04 Oct Clinical Trials and The Cost
One of the first questions you or your loved one should consider when thinking about participating in a clinical trial is the cost and whether your medical insurance will cover it. There is not one answer to this question, but let’s look at a big picture.
In most cases, when a patient enrolls in a clinical trial, the study sponsor provides the new treatment at no cost and pays for any tests, procedures, or doctor visits. Some sponsors go even further and pay for things like travel time and mileage. It is important to find out what cost are covered by the study and if you will be stuck with any of the expense. At this point, you also should look at your insurance coverage.
As of January 1, 2014, the Patient Protection and Affordable Care Act required that non-grandfathered health plans (i.e. those that were not in place before March 23, 2010) cannot deny a qualified individual participation in an approved clinical trial, or deny or limit the coverage of “routine costs” in connection with participation in the trial. An “approved clinical trial” is deemed as one that test ways to prevent, detect, or treat cancer and are funded or approved by the federal government and have submitted an FDA Investigational New Drug application (IND) or are exempt from IND requirements. Routine costs” are those that would normally be involved in standard of care, such as doctor visits, blood tests, imaging scans, etc.
State laws may go even further in protecting consumers’ rights to participate in clinical trials. Thirty-seven states and the District of Columbia all have laws on the books regarding clinical trial coverage. For specific information about your state, go to http://TriageCancer.org/statelaws.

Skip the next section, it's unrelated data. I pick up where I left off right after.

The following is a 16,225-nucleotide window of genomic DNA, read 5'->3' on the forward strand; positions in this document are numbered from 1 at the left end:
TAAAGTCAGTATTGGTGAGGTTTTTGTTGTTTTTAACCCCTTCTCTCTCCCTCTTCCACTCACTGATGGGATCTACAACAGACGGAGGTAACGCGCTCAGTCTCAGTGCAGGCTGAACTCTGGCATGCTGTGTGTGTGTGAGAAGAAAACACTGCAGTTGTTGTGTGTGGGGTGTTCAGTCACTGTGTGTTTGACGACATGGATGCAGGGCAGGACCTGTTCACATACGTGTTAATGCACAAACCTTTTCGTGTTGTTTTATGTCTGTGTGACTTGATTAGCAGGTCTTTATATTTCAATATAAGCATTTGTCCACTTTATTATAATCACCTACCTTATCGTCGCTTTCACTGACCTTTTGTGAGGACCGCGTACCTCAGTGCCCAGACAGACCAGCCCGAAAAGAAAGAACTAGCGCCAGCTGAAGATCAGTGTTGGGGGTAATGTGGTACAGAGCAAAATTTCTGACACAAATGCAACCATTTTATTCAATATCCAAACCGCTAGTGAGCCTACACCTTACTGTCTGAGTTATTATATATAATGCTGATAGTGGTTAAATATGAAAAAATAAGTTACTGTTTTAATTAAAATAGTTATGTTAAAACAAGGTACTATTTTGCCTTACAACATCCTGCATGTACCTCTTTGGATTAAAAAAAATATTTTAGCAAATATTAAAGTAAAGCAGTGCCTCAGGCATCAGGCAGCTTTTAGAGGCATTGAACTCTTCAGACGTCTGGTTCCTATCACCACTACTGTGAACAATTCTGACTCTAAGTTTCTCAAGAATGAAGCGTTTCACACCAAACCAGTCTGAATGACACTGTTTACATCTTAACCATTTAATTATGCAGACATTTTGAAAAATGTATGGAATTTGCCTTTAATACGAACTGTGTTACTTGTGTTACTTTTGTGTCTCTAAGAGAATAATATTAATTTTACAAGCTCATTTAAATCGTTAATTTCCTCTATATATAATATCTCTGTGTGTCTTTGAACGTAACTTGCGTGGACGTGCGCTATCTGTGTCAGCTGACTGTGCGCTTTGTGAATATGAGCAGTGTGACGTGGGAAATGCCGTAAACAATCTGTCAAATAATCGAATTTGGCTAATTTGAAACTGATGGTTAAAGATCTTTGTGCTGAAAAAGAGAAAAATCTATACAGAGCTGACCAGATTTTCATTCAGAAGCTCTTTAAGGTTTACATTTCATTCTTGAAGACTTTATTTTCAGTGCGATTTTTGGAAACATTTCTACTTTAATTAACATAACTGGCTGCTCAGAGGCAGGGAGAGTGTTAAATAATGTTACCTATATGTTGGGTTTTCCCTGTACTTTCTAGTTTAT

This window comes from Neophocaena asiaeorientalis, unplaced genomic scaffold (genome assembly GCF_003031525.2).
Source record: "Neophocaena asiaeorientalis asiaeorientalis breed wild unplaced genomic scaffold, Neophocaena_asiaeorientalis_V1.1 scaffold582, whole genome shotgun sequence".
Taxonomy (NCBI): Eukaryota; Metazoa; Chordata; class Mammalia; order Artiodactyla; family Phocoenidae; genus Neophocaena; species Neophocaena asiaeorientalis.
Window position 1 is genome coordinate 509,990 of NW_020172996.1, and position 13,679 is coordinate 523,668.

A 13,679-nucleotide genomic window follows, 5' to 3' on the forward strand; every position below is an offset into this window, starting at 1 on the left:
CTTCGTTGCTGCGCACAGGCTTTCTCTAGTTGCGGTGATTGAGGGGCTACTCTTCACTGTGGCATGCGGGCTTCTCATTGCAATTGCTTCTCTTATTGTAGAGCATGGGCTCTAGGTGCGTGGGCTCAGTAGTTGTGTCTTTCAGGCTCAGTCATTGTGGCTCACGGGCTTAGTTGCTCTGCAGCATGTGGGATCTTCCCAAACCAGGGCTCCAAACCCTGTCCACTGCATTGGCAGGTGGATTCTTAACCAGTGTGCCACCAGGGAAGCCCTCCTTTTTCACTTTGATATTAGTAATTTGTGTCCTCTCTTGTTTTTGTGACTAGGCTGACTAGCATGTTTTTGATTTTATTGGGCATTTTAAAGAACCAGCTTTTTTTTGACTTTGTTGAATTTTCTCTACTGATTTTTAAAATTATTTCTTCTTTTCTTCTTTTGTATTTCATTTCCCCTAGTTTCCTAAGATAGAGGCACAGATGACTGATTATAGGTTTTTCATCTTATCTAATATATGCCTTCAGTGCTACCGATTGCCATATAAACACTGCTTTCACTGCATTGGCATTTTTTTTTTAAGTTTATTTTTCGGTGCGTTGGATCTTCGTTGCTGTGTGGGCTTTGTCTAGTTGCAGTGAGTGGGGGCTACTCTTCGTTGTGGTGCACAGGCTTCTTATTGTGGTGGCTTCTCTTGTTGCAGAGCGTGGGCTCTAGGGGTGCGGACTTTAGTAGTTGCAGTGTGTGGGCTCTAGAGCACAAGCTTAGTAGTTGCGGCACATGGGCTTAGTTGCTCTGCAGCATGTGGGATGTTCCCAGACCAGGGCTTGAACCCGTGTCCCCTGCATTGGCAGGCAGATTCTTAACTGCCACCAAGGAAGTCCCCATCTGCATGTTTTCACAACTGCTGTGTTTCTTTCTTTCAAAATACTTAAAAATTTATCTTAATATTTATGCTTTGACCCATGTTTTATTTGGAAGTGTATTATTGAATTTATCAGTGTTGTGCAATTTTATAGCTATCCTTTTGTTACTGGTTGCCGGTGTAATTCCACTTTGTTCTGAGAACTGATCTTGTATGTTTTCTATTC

Unfortunately, the federal government does not require states to cover clinical trials through state Medicaid plans, so coverage depends on the state in which you live. For specific information about your state, go to http://TriageCancer.org/statelaws.
Like private insurance, Medicare covers routine costs of items and services in covered research studies. Examples of these items and services include room and board at a hospital, the treatment of side effects and complications that may occur as a result of the study, and operations to implant an item that is being tested. For a full understanding of Medicare coverage for clinical trials, go to https://www.medicare.gov/Pubs/pdf/02226.pdf.
TRICARE and Veterans Affairs
Our military members and families also have some coverage for clinical trials. TRICARE will reimburse the medical costs related to taking part in National Cancer Institute (NCI) sponsored trials for cancer prevention and treatment. Veterans Affairs allows eligible veterans to participate in NCI-sponsored clinical trials at VA Medical Centers.
There is good news out there about clinical trial coverage, but you have to your due diligence. Make sure you ask what the study covers and then get a full understanding of what your insurance covers.
For more information about participating in a clinical trial, visit http://triagecancer.org/clinical-trials or read other blogs in this series at http://triagecancer.org/blog.
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